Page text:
The image of the Mother of God takes pride of place in every Christian's heart. The Mother of God is a symbol of purity, selflessness and fullness of love, standing before God and interceding for the entire human race. This constant inexhaustible prayer, protecting and preserving mankind, is fully expressed in the feast of the Protection of the Most-Holy Theotokos. This day is celebrated most fervently by the Russian church as the most important solemnity besides the Twelve Great Feasts and Pascha.
The history of the holiday is associated with a miraculous incident that took place in Constantinople in the beginning of the 10th century. In 910, the capital of the Byzantine Empire was besieged by the barbarians. They came close to the city walls and were preparing to break into the city to destroy it. All the city dwellers gathered in the main church where the Honorable Robe of the Mother of God was kept and prayed jointly for salvation.
Their only hope was for God's mercy.
Among the worshipers were St Andrew the Fool-for-Christ and his disciple Epiphanius. Raising his eyes to the sky, St Andrew suddenly saw the Most-Pure Virgin praying together with all the people for the salvation of the city. Surrounded by radiant angels and saints in white robes, She walked in the air towards the royal doors, prayed before the holy altar, and then took the veil (omophorion) off Her venerable head and spread it over the people. The veil was shining with a light, bright as the Sun. Next to the Mother of God stood St John the Baptist and St John the Evangelist. The Mother of God asked the Lord Jesus Christ to accept the prayers of all people calling on His Most Holy Name and resorting to Her intercession.
Saint Andrew, who was contemplating this divine vision with fear and trembling, turned to his disciple, Blessed Epiphanius, who was standing next to him and asked, "Do you see, brother, the Holy Theotokos, praying for all the world?"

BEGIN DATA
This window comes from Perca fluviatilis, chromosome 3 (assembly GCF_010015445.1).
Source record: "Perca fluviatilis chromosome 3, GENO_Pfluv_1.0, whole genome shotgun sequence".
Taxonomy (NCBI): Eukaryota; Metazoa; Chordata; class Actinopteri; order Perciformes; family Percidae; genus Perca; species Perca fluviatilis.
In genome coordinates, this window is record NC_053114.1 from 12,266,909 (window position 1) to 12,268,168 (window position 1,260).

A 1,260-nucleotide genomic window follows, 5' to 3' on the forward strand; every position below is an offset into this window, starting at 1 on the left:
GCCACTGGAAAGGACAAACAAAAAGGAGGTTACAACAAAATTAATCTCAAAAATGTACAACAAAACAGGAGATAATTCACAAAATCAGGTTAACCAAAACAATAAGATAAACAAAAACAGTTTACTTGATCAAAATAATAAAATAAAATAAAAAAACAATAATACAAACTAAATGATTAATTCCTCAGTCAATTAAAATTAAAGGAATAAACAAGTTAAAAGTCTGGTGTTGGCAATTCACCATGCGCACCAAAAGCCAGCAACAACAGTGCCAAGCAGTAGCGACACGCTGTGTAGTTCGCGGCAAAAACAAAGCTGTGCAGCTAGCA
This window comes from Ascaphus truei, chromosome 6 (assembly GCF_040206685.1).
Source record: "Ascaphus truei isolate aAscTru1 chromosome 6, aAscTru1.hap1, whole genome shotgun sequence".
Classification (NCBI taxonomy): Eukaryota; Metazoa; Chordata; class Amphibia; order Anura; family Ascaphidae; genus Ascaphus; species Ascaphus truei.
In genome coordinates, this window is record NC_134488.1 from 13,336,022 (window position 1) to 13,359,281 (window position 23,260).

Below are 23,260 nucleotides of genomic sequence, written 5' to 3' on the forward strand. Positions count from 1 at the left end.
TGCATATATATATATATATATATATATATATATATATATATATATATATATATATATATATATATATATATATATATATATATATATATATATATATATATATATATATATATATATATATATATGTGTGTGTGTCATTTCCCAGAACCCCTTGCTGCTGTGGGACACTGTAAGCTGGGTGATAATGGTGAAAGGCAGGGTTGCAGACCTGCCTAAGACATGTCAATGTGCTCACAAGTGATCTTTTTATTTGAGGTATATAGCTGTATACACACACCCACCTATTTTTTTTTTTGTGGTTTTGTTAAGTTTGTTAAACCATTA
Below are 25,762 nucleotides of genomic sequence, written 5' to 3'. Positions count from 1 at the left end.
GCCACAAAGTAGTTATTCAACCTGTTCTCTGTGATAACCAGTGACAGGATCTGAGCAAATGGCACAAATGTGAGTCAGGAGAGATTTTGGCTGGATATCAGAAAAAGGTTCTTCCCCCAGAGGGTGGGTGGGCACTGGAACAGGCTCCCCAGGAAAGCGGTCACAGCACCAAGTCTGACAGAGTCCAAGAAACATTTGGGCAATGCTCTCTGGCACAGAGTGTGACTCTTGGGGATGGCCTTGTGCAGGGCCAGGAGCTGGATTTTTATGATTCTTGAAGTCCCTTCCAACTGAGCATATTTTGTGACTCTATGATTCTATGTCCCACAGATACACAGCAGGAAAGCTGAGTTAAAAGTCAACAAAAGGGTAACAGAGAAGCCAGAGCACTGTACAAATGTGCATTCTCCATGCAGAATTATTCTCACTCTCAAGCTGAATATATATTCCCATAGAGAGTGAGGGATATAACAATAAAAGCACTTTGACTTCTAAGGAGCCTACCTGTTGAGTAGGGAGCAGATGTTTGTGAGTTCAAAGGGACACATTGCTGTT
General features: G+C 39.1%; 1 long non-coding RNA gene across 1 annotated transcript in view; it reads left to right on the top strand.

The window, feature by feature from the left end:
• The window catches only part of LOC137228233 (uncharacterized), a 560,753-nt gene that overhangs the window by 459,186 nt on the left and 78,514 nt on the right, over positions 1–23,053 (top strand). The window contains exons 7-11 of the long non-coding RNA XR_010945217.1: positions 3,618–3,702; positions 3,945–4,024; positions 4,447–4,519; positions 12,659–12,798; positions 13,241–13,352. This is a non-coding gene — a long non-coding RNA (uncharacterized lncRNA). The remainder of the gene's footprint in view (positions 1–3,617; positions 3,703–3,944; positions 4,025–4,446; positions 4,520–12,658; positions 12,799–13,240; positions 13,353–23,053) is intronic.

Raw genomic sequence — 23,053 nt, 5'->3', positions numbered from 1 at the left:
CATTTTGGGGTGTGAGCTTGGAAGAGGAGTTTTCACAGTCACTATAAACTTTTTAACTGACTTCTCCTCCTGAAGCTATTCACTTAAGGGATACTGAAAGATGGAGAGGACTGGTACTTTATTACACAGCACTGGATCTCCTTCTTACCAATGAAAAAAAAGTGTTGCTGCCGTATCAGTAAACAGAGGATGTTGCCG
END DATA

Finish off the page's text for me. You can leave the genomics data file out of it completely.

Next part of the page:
Epiphanius answered, "Yes, Holy Father, I see Her and am amazed!"
By the prayers of the Blessed Virgin, the enemy was driven away from the walls of Constantinople. The rising storm scattered the barbarian ships, saving the citizens of Constantinople from death.
Despite the fact that the above event took place in Byzantium, it was glorified by the Russian prince Andrei Bogolyubsky in 1165. A year earlier, the prince set out on a campaign against the Volga Bulgars, raiding the lands of Suzdal, Murom and Vladimir and keeping in fear the whole North-Eastern Russia. Andrey took two miraculous icons with him on the campaign, the All-Merciful Savior and the Vladimir Icon of the Mother of God. Two priests were carrying a Cross in front of the retinue. Quite unexpectedly, the campaign won a quick and easy victory, most importantly, with very few casualties among the Russian army.
Prince Andrew was sure that a miracle had happened.
Upon returning home, he established two new church and state holidays. The first one was dedicated to the All-Merciful Savior, the Most Holy Theotokos and the Life-Giving Cross of the Lord. It was celebrated on the day of the victory over the Bulgars (August 14th, new style). The second one was in honor of the Protection of the Most Holy Theotokos (celebrated on October 14th, new style).
Despite it being perfectly consistent with the theology of our sister churches, the feast of the Intercession of the Most Holy Theotokos is not a part of their ritual traditions and is celebrated almost exclusively by the Russian Orthodox Church. For this reason, there are no Byzantine or Greek icons of the Intercession.